IS THIS A SEAL APPLICATION?
You have three opportunities to do a seal application:
- You're purchasing a new piece of rotating equipment and you'd like it shipped with a mechanical seal that has a reasonable chance of working.
- You're converting a piece of rotating equipment that has been packed with conventional jam packing to a mechanical seal, because you want to stop leakage.
- You're troubleshooting a premature mechanical seal failure.
First we'll look at the piece of equipment you'll be sealing. Sometimes mechanical seal life is directly related to your rotating equipment design:
- A single stage centrifugal pump, running at electric motor speeds, is a good seal application candidate.
- A multistage centrifugal pump can work well with mechanical seals if you cross connect the stuffing boxes to equalize the stuffing box pressures and avoid high pressure sealing on one end of the pump.
- Vertical pumps work well with mechanical seals because there is usually plenty of room between the stuffing box and the bearing housing. Be sure to vent the stuffing box back to the pump suction to prevent trapping air at the seal faces
- Positive displacement pumps work well with mechanical seals, but there is sometimes a space problem when you try to fit the seal into the stuffing box; especially split seals that mount outside the stuffing box.
- Most positive displacement pumps have the stuffing box mounted on the low-pressure side of the pump, but there are exceptions.
- Many PD pumps run at slower speeds, making sealing easier.
- Some progressive cavity pumps are piped backwards causing a high pressure in the stuffing box.
- Sleeved bearing equipment can present problems for mechanical seals because of excessive shaft axial and radial movement. You should try to use motion seal designs in these applications.
- Many boiler feed and deep well pumps fall into this category
- Mixers and agitators have lots of shaft displacement problems that can affect seal life. Again motion seals are a logical choice in these applications.
- Many of these mixers and agitators run at slow shaft speeds making sealing easier.
- Bottom entering shafts have real seal problems if there are solids in the liquid.
- Paper mill refiners and similar pieces of equipment experience excessive axial movement problems.
Constant running equipment is easier to seal than intermittent equipment.
- The sealing liquids tend to stay in a liquid form rather than crystallize, solidify or change state when the equipment shuts down and the fluid changes temperature.
- Breakaway torque is a common cause of premature seal failure, causing the lapped seal faces to open.
Pumps located inside buildings are not subject to the changes in weather that affect some liquids you'll be sealing.
- The stuffing box has to be kept warm during cold weather to prevent the liquid from becoming viscous or solidifying.
The driver you choose can affect the life of the mechanical seal:
- Electric motors generally work well with mechanical seals
- Gasoline or diesel engines, along with variable speed electric motors, sometimes run at or pass through a critical pump speed.
- Steam, water and gas turbines sometimes run at speeds that are to high for rotating seal designs. You'll need the sationary springdesign for these applications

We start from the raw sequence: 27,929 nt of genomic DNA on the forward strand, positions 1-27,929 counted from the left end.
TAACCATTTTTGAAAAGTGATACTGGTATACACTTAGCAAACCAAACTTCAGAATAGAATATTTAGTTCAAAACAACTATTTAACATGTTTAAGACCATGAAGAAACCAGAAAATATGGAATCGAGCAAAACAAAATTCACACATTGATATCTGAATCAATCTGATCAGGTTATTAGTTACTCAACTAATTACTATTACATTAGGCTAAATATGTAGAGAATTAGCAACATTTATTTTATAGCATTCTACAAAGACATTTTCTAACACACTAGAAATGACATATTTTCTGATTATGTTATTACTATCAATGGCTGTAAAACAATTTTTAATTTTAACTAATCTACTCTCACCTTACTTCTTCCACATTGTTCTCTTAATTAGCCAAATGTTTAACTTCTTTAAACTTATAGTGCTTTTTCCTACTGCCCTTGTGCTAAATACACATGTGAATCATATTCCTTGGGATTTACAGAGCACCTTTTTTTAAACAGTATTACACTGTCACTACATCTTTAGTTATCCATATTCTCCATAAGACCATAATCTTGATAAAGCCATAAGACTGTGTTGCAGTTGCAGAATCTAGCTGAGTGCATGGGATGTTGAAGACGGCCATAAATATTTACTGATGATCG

- Pulley driven equipment often experiences problems with shaft displacement.
Does the equipment you'll be sealing, fall into the following categories? If so, the seal has a good chance of surviving with an environmental control. If your application falls outside these categories you might consider a special seal design:
- A temperature range of - 40 to 400°F (-40 to 200° C)?
- Cryogenic or cold temperature sealing requires:
- A special cabon/graphite seal face.
- Metal bellows designs to eliminate O-rings and similar rubber elastomers that are sensitive to cold temperatures.
- An environmental control to prevent ice formation outboard the mechanical seal that can interfere with the seal movement.
- High temperature sealing requires:
- The elimination of elastomers in some applications. Metal bellows seals are often a good choice for polymers and monomers.
- Vibration damping.
- Cooling of petroleum and most oil products to prevent coke formation.
- A method of retaining the carbon/graphite seal face to prevent it from falling out of a metal holder.
- A pressure range of one Torr to 400 psi (one Torr to 7 bar) in the stuffing box?
- Harder vacuums can out-gas rubber parts casing them to leak.
- Higher pressures can distort some seal faces and extrude some elastomers.
- Electric motor speeds or slower?
- High speeds require a lowering of the seal hydaulic balance ratio, less spring load at the seal faces, low friction faces, and a stationary spring design to prevent the lapped faces from separating.
- Be aware of cleaners, steam and solvents that might circulate in the lines after, or between batches. Whatever seal you choose must seal these fluids also.
If you're troubleshooting a seal failure consider the following:
- Is the same seal running successfully, in this same application in another location in the plant? If it is, you should look at the pump for the problem, not the seal.
- When did the failure occur? Did something change in the operation? Rubber components often fail in five to ten days after being exposed to an incompatible fluid (They swell up).
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